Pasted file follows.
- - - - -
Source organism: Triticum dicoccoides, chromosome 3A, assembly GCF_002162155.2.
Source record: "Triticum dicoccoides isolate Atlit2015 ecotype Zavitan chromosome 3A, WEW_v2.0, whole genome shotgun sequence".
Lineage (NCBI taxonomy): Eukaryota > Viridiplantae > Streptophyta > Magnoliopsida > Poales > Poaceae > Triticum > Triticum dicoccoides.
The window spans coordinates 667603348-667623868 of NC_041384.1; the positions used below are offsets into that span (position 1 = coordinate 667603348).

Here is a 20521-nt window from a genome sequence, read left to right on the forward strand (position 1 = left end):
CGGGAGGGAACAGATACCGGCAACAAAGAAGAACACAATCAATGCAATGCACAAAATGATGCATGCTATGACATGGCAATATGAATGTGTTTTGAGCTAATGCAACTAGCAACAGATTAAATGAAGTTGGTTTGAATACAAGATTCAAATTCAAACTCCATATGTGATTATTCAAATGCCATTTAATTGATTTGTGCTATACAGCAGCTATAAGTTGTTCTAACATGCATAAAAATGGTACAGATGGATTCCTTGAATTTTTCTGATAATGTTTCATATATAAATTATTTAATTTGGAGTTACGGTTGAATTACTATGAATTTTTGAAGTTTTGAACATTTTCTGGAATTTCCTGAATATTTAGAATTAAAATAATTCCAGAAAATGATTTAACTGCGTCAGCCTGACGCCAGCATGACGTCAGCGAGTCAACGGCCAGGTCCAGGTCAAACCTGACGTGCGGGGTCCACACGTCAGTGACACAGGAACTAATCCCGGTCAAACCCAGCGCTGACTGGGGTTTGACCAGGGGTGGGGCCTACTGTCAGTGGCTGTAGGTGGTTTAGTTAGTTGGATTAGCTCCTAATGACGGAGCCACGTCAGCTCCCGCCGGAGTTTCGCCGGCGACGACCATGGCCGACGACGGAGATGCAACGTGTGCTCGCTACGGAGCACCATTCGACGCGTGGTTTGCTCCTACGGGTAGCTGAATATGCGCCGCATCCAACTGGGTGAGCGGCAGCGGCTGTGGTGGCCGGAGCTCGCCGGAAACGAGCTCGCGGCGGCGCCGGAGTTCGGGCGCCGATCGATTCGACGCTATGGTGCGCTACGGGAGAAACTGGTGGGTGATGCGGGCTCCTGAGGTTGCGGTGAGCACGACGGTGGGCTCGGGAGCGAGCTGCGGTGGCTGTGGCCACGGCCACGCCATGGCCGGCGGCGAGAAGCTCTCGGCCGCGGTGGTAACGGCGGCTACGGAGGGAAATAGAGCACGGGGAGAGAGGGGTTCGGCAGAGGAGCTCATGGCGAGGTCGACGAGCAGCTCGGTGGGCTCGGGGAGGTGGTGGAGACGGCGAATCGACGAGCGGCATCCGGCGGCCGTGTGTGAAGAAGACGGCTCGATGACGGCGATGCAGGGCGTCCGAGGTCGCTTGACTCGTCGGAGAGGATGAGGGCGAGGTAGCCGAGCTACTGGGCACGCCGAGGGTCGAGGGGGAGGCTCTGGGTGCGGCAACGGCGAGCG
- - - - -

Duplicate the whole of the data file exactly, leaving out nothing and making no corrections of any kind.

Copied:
Source organism: Triticum dicoccoides, chromosome 3A, assembly GCF_002162155.2.
Source record: "Triticum dicoccoides isolate Atlit2015 ecotype Zavitan chromosome 3A, WEW_v2.0, whole genome shotgun sequence".
Lineage (NCBI taxonomy): Eukaryota > Viridiplantae > Streptophyta > Magnoliopsida > Poales > Poaceae > Triticum > Triticum dicoccoides.
The window spans coordinates 667603348-667623868 of NC_041384.1; the positions used below are offsets into that span (position 1 = coordinate 667603348).

Here is a 20521-nt window from a genome sequence, read left to right on the forward strand (position 1 = left end):
CGGGAGGGAACAGATACCGGCAACAAAGAAGAACACAATCAATGCAATGCACAAAATGATGCATGCTATGACATGGCAATATGAATGTGTTTTGAGCTAATGCAACTAGCAACAGATTAAATGAAGTTGGTTTGAATACAAGATTCAAATTCAAACTCCATATGTGATTATTCAAATGCCATTTAATTGATTTGTGCTATACAGCAGCTATAAGTTGTTCTAACATGCATAAAAATGGTACAGATGGATTCCTTGAATTTTTCTGATAATGTTTCATATATAAATTATTTAATTTGGAGTTACGGTTGAATTACTATGAATTTTTGAAGTTTTGAACATTTTCTGGAATTTCCTGAATATTTAGAATTAAAATAATTCCAGAAAATGATTTAACTGCGTCAGCCTGACGCCAGCATGACGTCAGCGAGTCAACGGCCAGGTCCAGGTCAAACCTGACGTGCGGGGTCCACACGTCAGTGACACAGGAACTAATCCCGGTCAAACCCAGCGCTGACTGGGGTTTGACCAGGGGTGGGGCCTACTGTCAGTGGCTGTAGGTGGTTTAGTTAGTTGGATTAGCTCCTAATGACGGAGCCACGTCAGCTCCCGCCGGAGTTTCGCCGGCGACGACCATGGCCGACGACGGAGATGCAACGTGTGCTCGCTACGGAGCACCATTCGACGCGTGGTTTGCTCCTACGGGTAGCTGAATATGCGCCGCATCCAACTGGGTGAGCGGCAGCGGCTGTGGTGGCCGGAGCTCGCCGGAAACGAGCTCGCGGCGGCGCCGGAGTTCGGGCGCCGATCGATTCGACGCTATGGTGCGCTACGGGAGAAACTGGTGGGTGATGCGGGCTCCTGAGGTTGCGGTGAGCACGACGGTGGGCTCGGGAGCGAGCTGCGGTGGCTGTGGCCACGGCCACGCCATGGCCGGCGGCGAGAAGCTCTCGGCCGCGGTGGTAACGGCGGCTACGGAGGGAAATAGAGCACGGGGAGAGAGGGGTTCGGCAGAGGAGCTCATGGCGAGGTCGACGAGCAGCTCGGTGGGCTCGGGGAGGTGGTGGAGACGGCGAATCGACGAGCGGCATCCGGCGGCCGTGTGTGAAGAAGACGGCTCGATGACGGCGATGCAGGGCGTCCGAGGTCGCTTGACTCGTCGGAGAGGATGAGGGCGAGGTAGCCGAGCTACTGGGCACGCCGAGGGTCGAGGGGGAGGCTCTGGGTGCGGCAACGGCGAGCG